Ans. The midwife attending on Susan showed lack of experience and professional attitude. She declared at once that the baby was stillborn. She pushed it under the bed. Even when Andrew was trying to bring back life into the baby, she showed disbelief and even discouraged Andrew from making feverish effort. The cry of the baby made her exclaim with joy.
Q9. What did Andrew do to restore life in the stillborn child?
Ans. Andrew recalled a similar case in the past. He gave the same treatment to the stillborn baby. He asked for hot and icy cold water. He placed it into cold and warm water alternately. He rubbed the child with a rough towel and pressed and released the little chest with his hands. The miracle happened. Its skin turned pink and it cried.
Q10. Describe the moments when the stillborn child gave a short heave and slowly revived.
Ans. Andrew for a while felt beaten and disappointed. But he made one last effort. He pressed the baby’s chest gently and then released. The technique was successful. He felt the little heart beating. A bubble of mucus came from one nostril. The child was gasping and then came a cry.
Q11. What was Andrew’s greatest achievement and satisfaction as he walked out of the House Number 12, Blaina Terrace?
Ans. Dr. Andrew was called to handle a critical case of delivery. He was tired. He felt defeated. He was in a dilemma because of the sinking condition of Susan and the lifeless form of her baby. But he saved both the lives. He called it his greatest reward and success.
Long Answer Type Questions
Q1. Why was Andrew feeling so dull and listless that evening? How did that evening influence his whole life and career?
Ans. Andrew returned home after midnight. His experience with Christine that evening was not happy one. Moreover, several episodes of unhappy married couples also saddened him. Outside his house was Joe Morgan waiting anxiously for the doctor. He led Andrew to his house where his wife Susan was in labour. Both were set upon the child. Andrew decided to wait and give medical aid. He had no idea that the incident of that night would give him not only supreme satisfaction but also name and fame. He worked hard and very intelligently saved the life of mother as well as her stillborn child.
Q2. What was Andrew’s dilemma after the delivery? How did he solve the problem so successfully?
Ans. The child was born at daybreak. Dr. Andrew was filled with horror as he looked at the lifeless baby. He had now two patients on his hand. Susan was fast losing her pulse. The baby was white, lax and lifeless. Andrew was in dilemma whom to give his attention first. Going by instinct, he gave an injection to Susan and pulled her out of danger. Then he pulled out the child, with warm body but no breathing. He gave it an unusual treatment using cold and hot water and the pressure of his hands. And there was a miracle. He thanked God when the child gave out a cry.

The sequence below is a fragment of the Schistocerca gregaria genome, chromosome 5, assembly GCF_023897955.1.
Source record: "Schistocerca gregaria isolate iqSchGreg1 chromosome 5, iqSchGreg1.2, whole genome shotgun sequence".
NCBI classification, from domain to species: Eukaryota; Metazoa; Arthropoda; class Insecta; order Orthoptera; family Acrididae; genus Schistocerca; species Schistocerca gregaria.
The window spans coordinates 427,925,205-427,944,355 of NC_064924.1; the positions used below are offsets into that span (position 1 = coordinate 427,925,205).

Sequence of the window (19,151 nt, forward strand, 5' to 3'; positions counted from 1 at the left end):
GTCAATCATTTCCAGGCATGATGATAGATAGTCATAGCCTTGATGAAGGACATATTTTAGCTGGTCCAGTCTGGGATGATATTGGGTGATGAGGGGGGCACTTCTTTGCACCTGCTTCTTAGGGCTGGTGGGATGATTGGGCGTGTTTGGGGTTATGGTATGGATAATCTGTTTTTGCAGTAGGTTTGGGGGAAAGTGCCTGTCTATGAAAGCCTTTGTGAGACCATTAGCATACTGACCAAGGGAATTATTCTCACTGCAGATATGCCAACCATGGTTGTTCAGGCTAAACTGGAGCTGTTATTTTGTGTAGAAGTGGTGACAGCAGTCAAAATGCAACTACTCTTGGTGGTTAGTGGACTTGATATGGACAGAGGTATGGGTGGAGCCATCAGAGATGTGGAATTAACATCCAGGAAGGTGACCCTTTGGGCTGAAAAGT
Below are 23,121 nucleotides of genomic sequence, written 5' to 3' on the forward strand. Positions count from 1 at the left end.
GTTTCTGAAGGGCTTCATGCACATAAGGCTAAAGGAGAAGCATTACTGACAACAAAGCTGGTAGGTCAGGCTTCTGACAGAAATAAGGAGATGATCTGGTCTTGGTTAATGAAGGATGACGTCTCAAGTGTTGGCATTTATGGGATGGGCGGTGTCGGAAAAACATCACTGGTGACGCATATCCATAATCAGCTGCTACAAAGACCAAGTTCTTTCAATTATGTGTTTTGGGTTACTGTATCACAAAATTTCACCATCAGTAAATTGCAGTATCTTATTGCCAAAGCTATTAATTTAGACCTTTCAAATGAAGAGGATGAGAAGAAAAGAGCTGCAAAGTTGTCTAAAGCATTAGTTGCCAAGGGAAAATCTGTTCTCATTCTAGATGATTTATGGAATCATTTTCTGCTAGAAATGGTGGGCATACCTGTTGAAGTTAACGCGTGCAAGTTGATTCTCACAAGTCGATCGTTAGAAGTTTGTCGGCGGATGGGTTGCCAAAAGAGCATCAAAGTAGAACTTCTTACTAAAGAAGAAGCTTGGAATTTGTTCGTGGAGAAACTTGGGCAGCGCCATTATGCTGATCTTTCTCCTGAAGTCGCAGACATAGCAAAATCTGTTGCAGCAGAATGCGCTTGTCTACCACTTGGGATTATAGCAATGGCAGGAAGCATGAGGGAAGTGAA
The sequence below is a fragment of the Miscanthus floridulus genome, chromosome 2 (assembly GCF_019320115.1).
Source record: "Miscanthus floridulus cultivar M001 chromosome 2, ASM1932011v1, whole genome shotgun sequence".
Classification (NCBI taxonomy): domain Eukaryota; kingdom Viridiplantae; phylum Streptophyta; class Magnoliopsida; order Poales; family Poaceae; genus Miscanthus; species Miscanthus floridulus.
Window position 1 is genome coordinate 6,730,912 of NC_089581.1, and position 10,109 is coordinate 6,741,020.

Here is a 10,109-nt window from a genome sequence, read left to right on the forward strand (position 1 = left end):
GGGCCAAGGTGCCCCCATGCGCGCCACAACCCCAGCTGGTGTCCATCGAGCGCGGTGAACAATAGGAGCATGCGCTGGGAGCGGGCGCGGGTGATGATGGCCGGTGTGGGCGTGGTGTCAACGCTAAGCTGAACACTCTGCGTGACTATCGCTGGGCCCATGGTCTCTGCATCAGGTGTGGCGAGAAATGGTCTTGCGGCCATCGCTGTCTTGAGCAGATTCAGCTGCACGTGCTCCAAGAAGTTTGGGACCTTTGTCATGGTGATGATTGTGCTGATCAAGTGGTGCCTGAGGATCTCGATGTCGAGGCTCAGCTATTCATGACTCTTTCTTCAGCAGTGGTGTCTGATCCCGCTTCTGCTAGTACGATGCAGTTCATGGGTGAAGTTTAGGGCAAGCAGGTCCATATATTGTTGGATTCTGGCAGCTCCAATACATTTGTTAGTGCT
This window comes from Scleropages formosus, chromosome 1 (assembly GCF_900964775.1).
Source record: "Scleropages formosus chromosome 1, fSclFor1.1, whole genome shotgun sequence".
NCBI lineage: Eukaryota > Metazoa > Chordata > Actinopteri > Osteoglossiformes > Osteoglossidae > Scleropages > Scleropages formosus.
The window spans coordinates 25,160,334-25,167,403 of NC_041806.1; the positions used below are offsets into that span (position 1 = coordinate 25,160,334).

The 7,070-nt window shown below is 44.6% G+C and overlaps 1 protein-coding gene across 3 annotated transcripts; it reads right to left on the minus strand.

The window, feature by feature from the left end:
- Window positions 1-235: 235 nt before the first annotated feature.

Q3. Narrate the story in about 100 words of your own. What message does it convey?
Ans. This story narrates an incident in which a young doctor saves two lives. Both the mother and her still born baby were in a critical condition. It highlights the miracle that a physician can perform.
Andrew was a young doctor. He was called upon to supervise a case of childbirth. Joe and his wife Susan had been married for nearly twenty years. They were expecting their first child. Two women were already at Susan’s bedside—Susan’s old mother and a midwife. Andrew decided to wait till the work was completed. When Susan gave birth to the baby, her own condition became critical. The baby was stillborn, limp and boneless. Andrew first restored the mother to a safe point. Then he picked up the child. He dipped it into hot and ice cold water alternately. He applied mild pressure on the little chest. And it came back to life.
Q4. There is a great difference between textbook medicine and the world of a practising physician. Discuss.
Ans. Bookish knowledge is very important as it imparts theoretical knowledge. It teaches a man intricacies of a problem and its probable solutions. If a man having theoretical knowledge has no practical experience he may fail in his job. On the other hand, a man with practical knowledge and experience only may fail to achieve the desired results. In our day to day life we meet compounders surpassing the doctors and the physicians. A physician who has read the process of administering an injection but has not done it with his own hands will fail in his attempt to administer injection. On the contrary, a compounder can surpass the physician because he has practical experience. Similarly, if you have minutely observed a man doing his job to perfection you can apply that very practical experience based on your keen observation and achieve success. Dr. Andrew could save the child because he had observed somebody saving an almost lifeless child. He applied that practical experience and knowledge and did his job efficiently. So for success especially in medical field especially both bookish knowledge and practical experience are indispensable.
Q5. “I have done something, oh, God! I’ve done something real at last.” Why does Andrew say this? What does it mean?
Ans. Andrew was fresh from the medical school. He was still working as an assistant to Dr. Edward Page in Blaenelly. He had yet to prove his merit. He got a chance soon to test all his learning. He knew that a doctor’s job was to save life. He got a golden opportunity unexpectedly one evening. He was called upon to supervise the delivery case of Susan Morgan. He waited all night. But he was horrified to find the newborn baby almost lifeless. The mother was also collapsing. He first saved the mother’s life by giving an injection. Then he turned to the stillborn baby. He applied treatment he had once seen at school. He dipped the baby first in warm water and then in icy cold water. His effort was crowned with success. The child began to gasp and then cry. Andrew had supreme satisfaction because he had saved two lives.
Snapshot (Supplementary Reader)
2. The Address
5. Mother’s Day